While it’s commonly believed that any passing thought or idea can be copyrighted, there are specific criteria in order for something to be eligible for this type of protection.
One important one is that it must be “fixed in a tangible medium”—written down, typed, tracked, or otherwise recorded; it can’t just be an idea. Another is that it has to have “original authorship”—it can’t just be an exact copy of something else (though it can be based to virtually any degree on something else).
What does this mean? Ideas cannot be copyrighted; blank schedule books or calendars cannot be copyrighted;
What types of works can be copyrighted?
Let’s look at the categories of acceptable copyrighted material laid out in the Copyright Basic’s circular.
Literary WorksLiterary works include works like:
- website copy
To register a literary work for copyright protection, you will need to submit a copy, either electronically or physically—although if your writing has been published in book or other physical form, and that is considered the “best edition,” you’ll need to submit two of them through the mail.
Copyright law (title 17 of the US Code) defines sound recordings as, more or less, exactly what it sounds:
“Works that result from the fixation of a series of musical, spoken, or other sounds, but not including the sounds accompanying a motion picture or other audiovisual work.”
If it doesn’t include movie sounds, what does it include? Specifically, recordings of:
Note that “sound recording” refers to the recording itself, not the physical object containing it.
Musical CompositionsA piece of music may not have been recorded in audio form—but that doesn’t mean it can’t be recorded in other ways that render it eligible for copyright protection. In fact, many instrumental pieces might never be recorded in audio form and be intended only for performance. In these cases, sheet music might be the only physical version of the composition.
While an audio recording can be submitted to the US Copyright Office for registration as the deposit copy, sheet music on its own is acceptable. Just make sure to provide one copy of the sheet music—or two copies, if it’s been published.
Motion Pictures / Audiovisual Works
With movie copyrights, it’s important to keep in mind the “fixed in a tangible medium” requirement we touched on earlier, because the point at which a movie becomes eligible for copyright protection is an important one.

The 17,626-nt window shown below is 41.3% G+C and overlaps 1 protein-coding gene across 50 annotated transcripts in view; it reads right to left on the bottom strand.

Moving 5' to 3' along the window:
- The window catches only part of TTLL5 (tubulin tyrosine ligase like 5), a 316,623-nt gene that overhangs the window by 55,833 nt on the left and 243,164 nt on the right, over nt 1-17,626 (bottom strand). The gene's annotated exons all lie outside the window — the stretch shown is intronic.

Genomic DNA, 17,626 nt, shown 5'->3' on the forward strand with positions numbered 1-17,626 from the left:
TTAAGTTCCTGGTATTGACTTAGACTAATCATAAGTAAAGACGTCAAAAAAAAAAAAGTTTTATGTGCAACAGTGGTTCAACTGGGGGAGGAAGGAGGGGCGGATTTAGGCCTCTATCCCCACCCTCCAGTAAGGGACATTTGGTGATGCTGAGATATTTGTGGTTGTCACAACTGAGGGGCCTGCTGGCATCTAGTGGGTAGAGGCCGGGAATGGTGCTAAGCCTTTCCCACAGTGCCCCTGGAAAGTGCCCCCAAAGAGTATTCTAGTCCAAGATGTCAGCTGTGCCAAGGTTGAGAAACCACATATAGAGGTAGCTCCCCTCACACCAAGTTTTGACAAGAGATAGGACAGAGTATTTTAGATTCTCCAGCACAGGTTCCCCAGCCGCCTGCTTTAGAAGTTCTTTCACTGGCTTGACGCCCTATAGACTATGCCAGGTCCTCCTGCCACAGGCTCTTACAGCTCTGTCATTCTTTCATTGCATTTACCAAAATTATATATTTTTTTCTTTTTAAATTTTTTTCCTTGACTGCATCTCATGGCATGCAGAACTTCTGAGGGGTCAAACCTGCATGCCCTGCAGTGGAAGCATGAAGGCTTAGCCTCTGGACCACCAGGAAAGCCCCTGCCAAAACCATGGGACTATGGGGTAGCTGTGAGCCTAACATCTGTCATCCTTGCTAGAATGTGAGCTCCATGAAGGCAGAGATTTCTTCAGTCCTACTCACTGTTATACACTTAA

The copyright office’s publication, “Copyright Registration for Motion Pictures, Including Video Recordings,” offers this on the subject:
Only the expression fixed in a motion picture (camera work, dialogue, sounds, and so on) is protected under copyright. Copyright does not cover the idea or concept behind a work or any characters portrayed in it. Live telecasts that are not fixed in copies and screenplays or treatments of future motion pictures do not constitute fixations of motion pictures.
Of course, as with any copyright, a movie’s copyright protection is automatic once the work—in all of its components, as described above—has been secured in a tangible medium.
Dramatic works may be published or unpublished and may include or not include music—but to be copyrighted, there must be a record of it.
It’s also important to keep in mind that, as with any copyright, neither titles of works nor underlying concepts can be protected by a copyright, and that an outline or brief description of a dramatic work (storyboards for a movie, for example) is not sufficient to copyright the entire piece.
Pantomimes and Choreographic Works
Choreography and pantomime are both similar in that they involve physical dances or movements. And they don’t have to be videotaped in order to be protected—they just need to have been “fixed in a tangible form of expression from which the work can be performed.”
Radio and Television Presentations
As long as a recording was made of any live broadcast, it can be protected by a copyright; a physical copy must exist of the presentation to claim protection.
Works of the Visual Arts
This category includes “pictorial, graphic, and sculptural works,” both two-dimensional and three-dimensional.
Some works, such as photographs or paintings, are obvious—but there are a few you might not expect. A few surprises from the Visual Arts category [list taken from the “Copyright Registration for Works of the Visual Arts” circular] include:
- sewing patterns
- jewelry designs
- lace designs/tapestries
- artificial plants/flowers
- fabric design
In order to be officially registered, either an exact copy of the work (or a photocopy of the work, in the case of a 3-D sculpture) must be submitted to the copyright office—two, if the work has been published.
Building designs (with “buildings” defined as structures that are not mobile and are habitable by humans) can be protected by a copyright as well.
And the building doesn’t have to have been built, provided the architectural plans have been drawn; this fulfills the “tangible form of expression” requirements.
Do I have to register my copyright?
No—registration is not required in order for works to be protected under copyright law.
However, official copyright registration offers certain benefits, including the ability to file a lawsuit for copyright infringement.
The USCO’s policies and registration procedures are subject to change at any time. Please visit copyright.gov to verify any information.